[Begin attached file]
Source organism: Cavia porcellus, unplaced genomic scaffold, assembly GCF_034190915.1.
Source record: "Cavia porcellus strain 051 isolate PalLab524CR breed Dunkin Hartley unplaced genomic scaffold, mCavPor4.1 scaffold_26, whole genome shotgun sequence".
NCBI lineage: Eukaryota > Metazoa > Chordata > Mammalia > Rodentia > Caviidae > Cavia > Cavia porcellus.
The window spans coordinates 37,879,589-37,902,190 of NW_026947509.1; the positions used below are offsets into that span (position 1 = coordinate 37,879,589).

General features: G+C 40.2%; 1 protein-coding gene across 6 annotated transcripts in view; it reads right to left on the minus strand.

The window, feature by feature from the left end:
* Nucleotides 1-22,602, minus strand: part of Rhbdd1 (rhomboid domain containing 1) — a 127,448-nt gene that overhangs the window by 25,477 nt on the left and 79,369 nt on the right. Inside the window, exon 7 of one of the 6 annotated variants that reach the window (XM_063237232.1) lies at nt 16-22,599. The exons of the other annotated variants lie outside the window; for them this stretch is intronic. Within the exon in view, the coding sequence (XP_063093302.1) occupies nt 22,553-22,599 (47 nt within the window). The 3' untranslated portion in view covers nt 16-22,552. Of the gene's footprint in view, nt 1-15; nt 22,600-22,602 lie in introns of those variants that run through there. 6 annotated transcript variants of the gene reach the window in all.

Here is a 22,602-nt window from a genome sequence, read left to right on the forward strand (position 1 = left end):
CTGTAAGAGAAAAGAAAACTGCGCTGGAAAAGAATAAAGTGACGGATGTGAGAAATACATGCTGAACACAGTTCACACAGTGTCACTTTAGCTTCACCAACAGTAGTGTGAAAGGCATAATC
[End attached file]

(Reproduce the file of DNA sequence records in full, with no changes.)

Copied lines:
Source organism: Cavia porcellus, unplaced genomic scaffold, assembly GCF_034190915.1.
Source record: "Cavia porcellus strain 051 isolate PalLab524CR breed Dunkin Hartley unplaced genomic scaffold, mCavPor4.1 scaffold_26, whole genome shotgun sequence".
NCBI lineage: Eukaryota > Metazoa > Chordata > Mammalia > Rodentia > Caviidae > Cavia > Cavia porcellus.
The window spans coordinates 37,879,589-37,902,190 of NW_026947509.1; the positions used below are offsets into that span (position 1 = coordinate 37,879,589).

General features: G+C 40.2%; 1 protein-coding gene across 6 annotated transcripts in view; it reads right to left on the minus strand.

The window, feature by feature from the left end:
* Nucleotides 1-22,602, minus strand: part of Rhbdd1 (rhomboid domain containing 1) — a 127,448-nt gene that overhangs the window by 25,477 nt on the left and 79,369 nt on the right. Inside the window, exon 7 of one of the 6 annotated variants that reach the window (XM_063237232.1) lies at nt 16-22,599. The exons of the other annotated variants lie outside the window; for them this stretch is intronic. Within the exon in view, the coding sequence (XP_063093302.1) occupies nt 22,553-22,599 (47 nt within the window). The 3' untranslated portion in view covers nt 16-22,552. Of the gene's footprint in view, nt 1-15; nt 22,600-22,602 lie in introns of those variants that run through there. 6 annotated transcript variants of the gene reach the window in all.

Here is a 22,602-nt window from a genome sequence, read left to right on the forward strand (position 1 = left end):
CTGTAAGAGAAAAGAAAACTGCGCTGGAAAAGAATAAAGTGACGGATGTGAGAAATACATGCTGAACACAGTTCACACAGTGTCACTTTAGCTTCACCAACAGTAGTGTGAAAGGCATAATC